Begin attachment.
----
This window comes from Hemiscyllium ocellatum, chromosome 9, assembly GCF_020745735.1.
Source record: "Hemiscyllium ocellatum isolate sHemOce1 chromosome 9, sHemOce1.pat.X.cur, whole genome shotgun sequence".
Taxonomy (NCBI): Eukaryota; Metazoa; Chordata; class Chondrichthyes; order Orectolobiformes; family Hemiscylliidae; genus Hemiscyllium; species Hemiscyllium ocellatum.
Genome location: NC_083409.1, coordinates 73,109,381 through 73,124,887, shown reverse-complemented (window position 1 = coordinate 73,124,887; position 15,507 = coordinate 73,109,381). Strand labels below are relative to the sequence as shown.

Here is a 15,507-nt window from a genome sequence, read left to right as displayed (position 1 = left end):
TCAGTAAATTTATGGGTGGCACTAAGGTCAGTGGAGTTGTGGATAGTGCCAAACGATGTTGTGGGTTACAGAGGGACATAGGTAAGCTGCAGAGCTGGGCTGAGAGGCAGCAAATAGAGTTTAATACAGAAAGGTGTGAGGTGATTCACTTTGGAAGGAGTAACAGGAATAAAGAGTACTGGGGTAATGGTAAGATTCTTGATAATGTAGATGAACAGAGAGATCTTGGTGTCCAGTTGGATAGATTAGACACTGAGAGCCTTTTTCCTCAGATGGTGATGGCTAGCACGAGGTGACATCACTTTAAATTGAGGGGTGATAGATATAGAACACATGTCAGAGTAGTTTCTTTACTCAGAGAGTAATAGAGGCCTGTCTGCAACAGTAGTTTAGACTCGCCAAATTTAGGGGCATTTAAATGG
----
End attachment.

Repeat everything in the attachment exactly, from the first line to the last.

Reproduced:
This window comes from Hemiscyllium ocellatum, chromosome 9, assembly GCF_020745735.1.
Source record: "Hemiscyllium ocellatum isolate sHemOce1 chromosome 9, sHemOce1.pat.X.cur, whole genome shotgun sequence".
Taxonomy (NCBI): Eukaryota; Metazoa; Chordata; class Chondrichthyes; order Orectolobiformes; family Hemiscylliidae; genus Hemiscyllium; species Hemiscyllium ocellatum.
Genome location: NC_083409.1, coordinates 73,109,381 through 73,124,887, shown reverse-complemented (window position 1 = coordinate 73,124,887; position 15,507 = coordinate 73,109,381). Strand labels below are relative to the sequence as shown.

Here is a 15,507-nt window from a genome sequence, read left to right as displayed (position 1 = left end):
TCAGTAAATTTATGGGTGGCACTAAGGTCAGTGGAGTTGTGGATAGTGCCAAACGATGTTGTGGGTTACAGAGGGACATAGGTAAGCTGCAGAGCTGGGCTGAGAGGCAGCAAATAGAGTTTAATACAGAAAGGTGTGAGGTGATTCACTTTGGAAGGAGTAACAGGAATAAAGAGTACTGGGGTAATGGTAAGATTCTTGATAATGTAGATGAACAGAGAGATCTTGGTGTCCAGTTGGATAGATTAGACACTGAGAGCCTTTTTCCTCAGATGGTGATGGCTAGCACGAGGTGACATCACTTTAAATTGAGGGGTGATAGATATAGAACACATGTCAGAGTAGTTTCTTTACTCAGAGAGTAATAGAGGCCTGTCTGCAACAGTAGTTTAGACTCGCCAAATTTAGGGGCATTTAAATGG